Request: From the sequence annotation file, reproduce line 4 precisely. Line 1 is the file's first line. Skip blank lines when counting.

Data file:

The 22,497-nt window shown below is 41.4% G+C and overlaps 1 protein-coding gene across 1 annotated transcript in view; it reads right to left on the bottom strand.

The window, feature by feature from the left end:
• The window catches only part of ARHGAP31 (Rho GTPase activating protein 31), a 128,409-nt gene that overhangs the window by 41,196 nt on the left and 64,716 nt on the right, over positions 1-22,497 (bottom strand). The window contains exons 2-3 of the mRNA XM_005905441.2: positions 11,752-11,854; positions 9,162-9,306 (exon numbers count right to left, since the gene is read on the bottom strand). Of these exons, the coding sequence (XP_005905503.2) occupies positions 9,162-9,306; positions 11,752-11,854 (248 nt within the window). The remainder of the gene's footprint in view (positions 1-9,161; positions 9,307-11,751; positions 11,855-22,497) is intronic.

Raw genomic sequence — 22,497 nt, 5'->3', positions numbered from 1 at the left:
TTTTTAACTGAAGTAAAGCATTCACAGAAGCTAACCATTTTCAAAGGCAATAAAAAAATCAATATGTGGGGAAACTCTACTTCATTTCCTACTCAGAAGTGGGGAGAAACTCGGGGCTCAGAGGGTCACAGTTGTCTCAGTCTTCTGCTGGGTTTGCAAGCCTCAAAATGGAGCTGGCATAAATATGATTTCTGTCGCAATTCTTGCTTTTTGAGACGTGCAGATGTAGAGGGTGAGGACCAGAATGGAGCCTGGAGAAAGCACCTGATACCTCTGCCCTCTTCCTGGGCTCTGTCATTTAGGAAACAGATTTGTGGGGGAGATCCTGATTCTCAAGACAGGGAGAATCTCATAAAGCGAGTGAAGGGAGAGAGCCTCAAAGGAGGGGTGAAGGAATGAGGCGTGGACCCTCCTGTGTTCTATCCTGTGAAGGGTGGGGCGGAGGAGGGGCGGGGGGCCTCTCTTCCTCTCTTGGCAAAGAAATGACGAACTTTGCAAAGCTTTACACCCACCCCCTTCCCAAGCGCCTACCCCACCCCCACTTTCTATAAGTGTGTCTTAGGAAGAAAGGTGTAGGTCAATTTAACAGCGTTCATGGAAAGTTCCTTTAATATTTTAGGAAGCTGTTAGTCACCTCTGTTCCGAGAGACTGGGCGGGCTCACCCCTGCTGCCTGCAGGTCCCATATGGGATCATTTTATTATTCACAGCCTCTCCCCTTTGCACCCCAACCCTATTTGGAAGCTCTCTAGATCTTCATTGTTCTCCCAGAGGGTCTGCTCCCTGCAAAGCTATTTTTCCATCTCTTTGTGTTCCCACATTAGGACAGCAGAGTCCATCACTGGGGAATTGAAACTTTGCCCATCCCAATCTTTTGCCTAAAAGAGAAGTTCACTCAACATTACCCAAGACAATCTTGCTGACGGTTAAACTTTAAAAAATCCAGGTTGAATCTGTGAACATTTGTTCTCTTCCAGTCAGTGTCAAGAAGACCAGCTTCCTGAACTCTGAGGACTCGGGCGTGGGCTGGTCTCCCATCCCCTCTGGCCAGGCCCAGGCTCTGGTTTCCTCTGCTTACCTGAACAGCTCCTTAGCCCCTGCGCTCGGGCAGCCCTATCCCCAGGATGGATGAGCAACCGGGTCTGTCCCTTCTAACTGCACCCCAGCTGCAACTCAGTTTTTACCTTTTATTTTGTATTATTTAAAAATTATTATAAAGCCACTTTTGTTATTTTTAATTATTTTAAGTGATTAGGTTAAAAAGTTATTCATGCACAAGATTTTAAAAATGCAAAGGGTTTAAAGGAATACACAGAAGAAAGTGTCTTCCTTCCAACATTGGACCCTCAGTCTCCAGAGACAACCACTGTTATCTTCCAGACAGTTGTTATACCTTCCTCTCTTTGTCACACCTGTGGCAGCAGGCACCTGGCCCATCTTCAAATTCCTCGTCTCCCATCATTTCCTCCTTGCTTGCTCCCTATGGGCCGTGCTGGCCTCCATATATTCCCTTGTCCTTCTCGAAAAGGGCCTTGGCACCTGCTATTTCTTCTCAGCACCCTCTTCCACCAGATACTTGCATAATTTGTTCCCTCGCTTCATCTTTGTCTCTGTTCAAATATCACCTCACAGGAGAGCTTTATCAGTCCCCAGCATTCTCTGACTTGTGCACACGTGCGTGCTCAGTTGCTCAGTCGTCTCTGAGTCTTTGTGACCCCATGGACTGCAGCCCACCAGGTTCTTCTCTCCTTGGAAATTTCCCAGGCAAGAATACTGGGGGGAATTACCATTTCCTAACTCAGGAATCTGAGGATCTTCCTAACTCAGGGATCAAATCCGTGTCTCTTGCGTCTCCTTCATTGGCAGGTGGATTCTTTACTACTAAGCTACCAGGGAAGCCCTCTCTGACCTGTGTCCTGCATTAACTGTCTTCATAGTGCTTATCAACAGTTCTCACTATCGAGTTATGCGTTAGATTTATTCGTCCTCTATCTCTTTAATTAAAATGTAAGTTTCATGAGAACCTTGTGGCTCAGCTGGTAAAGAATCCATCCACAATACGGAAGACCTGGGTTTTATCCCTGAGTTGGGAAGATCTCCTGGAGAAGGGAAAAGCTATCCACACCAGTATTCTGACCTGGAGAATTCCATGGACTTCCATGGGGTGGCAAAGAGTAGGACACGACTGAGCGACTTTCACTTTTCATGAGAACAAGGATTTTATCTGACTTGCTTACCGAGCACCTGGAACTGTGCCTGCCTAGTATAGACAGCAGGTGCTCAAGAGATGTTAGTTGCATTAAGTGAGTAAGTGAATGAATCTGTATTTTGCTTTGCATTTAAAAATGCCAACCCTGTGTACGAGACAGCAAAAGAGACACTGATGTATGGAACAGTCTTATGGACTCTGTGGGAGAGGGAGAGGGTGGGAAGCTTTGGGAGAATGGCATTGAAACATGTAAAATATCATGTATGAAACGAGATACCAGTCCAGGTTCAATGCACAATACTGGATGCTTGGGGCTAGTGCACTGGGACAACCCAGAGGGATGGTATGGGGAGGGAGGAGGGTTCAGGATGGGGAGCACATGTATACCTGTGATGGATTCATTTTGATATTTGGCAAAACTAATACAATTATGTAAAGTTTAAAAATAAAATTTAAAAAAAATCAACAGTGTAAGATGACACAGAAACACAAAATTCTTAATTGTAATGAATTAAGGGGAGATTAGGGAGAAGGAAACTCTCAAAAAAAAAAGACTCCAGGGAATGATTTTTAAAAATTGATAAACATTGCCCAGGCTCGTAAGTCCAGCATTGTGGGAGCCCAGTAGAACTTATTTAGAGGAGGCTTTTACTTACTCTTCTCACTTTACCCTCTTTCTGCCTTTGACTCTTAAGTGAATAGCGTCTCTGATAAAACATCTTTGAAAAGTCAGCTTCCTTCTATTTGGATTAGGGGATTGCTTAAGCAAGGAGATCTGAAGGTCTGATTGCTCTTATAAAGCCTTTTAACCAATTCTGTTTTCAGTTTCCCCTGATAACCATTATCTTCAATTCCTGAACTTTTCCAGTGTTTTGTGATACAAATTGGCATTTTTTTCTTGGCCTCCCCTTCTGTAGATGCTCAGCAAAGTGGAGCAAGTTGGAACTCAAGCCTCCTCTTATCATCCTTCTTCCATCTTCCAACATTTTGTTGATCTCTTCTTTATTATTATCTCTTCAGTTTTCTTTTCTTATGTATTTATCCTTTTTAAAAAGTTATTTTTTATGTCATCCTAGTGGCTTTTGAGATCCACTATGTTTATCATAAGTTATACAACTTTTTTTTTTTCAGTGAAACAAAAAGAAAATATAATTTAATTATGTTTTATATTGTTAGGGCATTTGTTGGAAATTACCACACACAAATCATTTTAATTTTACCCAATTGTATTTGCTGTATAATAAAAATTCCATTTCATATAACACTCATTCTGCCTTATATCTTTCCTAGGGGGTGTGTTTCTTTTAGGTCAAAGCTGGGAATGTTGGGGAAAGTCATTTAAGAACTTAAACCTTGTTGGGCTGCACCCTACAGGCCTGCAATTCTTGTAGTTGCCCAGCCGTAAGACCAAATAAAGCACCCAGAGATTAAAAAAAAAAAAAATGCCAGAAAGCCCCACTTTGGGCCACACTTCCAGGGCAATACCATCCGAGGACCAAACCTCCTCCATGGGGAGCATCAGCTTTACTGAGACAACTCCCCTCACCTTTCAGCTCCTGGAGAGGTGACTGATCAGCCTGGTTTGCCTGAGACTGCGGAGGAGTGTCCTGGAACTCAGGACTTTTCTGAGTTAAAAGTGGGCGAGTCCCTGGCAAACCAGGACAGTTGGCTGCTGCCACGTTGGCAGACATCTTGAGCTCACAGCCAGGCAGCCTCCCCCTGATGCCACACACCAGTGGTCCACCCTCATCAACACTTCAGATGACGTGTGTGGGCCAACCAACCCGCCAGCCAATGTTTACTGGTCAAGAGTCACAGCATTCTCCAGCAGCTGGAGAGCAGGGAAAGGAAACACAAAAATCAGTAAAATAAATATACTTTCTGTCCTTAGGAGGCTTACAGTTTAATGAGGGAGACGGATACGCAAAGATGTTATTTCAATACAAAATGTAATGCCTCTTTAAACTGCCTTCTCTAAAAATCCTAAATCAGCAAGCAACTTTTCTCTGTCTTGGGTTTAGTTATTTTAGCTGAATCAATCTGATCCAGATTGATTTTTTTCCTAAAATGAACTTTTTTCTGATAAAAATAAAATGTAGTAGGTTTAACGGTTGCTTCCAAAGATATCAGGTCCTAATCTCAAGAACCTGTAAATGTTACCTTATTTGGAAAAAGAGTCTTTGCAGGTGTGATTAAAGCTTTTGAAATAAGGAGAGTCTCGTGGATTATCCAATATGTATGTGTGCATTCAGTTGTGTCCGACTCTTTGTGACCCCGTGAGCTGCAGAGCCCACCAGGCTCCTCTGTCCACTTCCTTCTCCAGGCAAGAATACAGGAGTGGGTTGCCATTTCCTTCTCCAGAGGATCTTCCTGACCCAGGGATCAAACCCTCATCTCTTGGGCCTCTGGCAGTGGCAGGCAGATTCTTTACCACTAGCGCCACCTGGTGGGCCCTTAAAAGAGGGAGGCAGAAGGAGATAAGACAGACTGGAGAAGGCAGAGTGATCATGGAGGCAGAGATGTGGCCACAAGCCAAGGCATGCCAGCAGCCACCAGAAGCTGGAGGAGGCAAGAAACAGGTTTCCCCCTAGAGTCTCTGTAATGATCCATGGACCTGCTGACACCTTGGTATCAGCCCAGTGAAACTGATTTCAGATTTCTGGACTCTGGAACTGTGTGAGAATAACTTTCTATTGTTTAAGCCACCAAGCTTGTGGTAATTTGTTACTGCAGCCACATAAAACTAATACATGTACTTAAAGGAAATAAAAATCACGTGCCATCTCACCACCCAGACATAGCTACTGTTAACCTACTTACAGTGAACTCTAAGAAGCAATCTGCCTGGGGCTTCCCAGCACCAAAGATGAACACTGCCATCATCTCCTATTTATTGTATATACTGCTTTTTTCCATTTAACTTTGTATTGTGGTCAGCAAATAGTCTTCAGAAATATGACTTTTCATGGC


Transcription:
Raw genomic sequence — 22,497 nt, 5'->3', positions numbered from 1 at the left: